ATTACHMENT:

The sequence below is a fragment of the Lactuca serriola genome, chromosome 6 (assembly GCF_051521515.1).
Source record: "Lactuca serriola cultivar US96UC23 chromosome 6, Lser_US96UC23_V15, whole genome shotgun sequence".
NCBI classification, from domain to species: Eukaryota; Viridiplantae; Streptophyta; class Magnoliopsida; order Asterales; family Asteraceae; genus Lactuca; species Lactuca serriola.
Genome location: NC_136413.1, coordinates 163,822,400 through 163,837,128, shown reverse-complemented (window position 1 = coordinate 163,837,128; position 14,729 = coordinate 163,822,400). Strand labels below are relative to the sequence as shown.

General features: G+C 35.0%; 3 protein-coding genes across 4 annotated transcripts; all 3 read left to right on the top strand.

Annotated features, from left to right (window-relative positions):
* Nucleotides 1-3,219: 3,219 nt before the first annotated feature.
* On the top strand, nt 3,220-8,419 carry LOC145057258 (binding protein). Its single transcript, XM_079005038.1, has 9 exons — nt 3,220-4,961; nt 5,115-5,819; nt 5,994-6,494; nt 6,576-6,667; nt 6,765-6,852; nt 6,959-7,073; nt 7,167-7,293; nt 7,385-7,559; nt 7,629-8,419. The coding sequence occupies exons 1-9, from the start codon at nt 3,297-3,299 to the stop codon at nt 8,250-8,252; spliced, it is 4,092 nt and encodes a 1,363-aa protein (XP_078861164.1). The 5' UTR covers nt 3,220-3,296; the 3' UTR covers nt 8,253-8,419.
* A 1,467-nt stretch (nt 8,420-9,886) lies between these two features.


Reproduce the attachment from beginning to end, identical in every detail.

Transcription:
The sequence below is a fragment of the Lactuca serriola genome, chromosome 6 (assembly GCF_051521515.1).
Source record: "Lactuca serriola cultivar US96UC23 chromosome 6, Lser_US96UC23_V15, whole genome shotgun sequence".
NCBI classification, from domain to species: Eukaryota; Viridiplantae; Streptophyta; class Magnoliopsida; order Asterales; family Asteraceae; genus Lactuca; species Lactuca serriola.
Genome location: NC_136413.1, coordinates 163,822,400 through 163,837,128, shown reverse-complemented (window position 1 = coordinate 163,837,128; position 14,729 = coordinate 163,822,400). Strand labels below are relative to the sequence as shown.

General features: G+C 35.0%; 3 protein-coding genes across 4 annotated transcripts; all 3 read left to right on the top strand.

Annotated features, from left to right (window-relative positions):
* Nucleotides 1-3,219: 3,219 nt before the first annotated feature.
* On the top strand, nt 3,220-8,419 carry LOC145057258 (binding protein). Its single transcript, XM_079005038.1, has 9 exons — nt 3,220-4,961; nt 5,115-5,819; nt 5,994-6,494; nt 6,576-6,667; nt 6,765-6,852; nt 6,959-7,073; nt 7,167-7,293; nt 7,385-7,559; nt 7,629-8,419. The coding sequence occupies exons 1-9, from the start codon at nt 3,297-3,299 to the stop codon at nt 8,250-8,252; spliced, it is 4,092 nt and encodes a 1,363-aa protein (XP_078861164.1). The 5' UTR covers nt 3,220-3,296; the 3' UTR covers nt 8,253-8,419.
* A 1,467-nt stretch (nt 8,420-9,886) lies between these two features.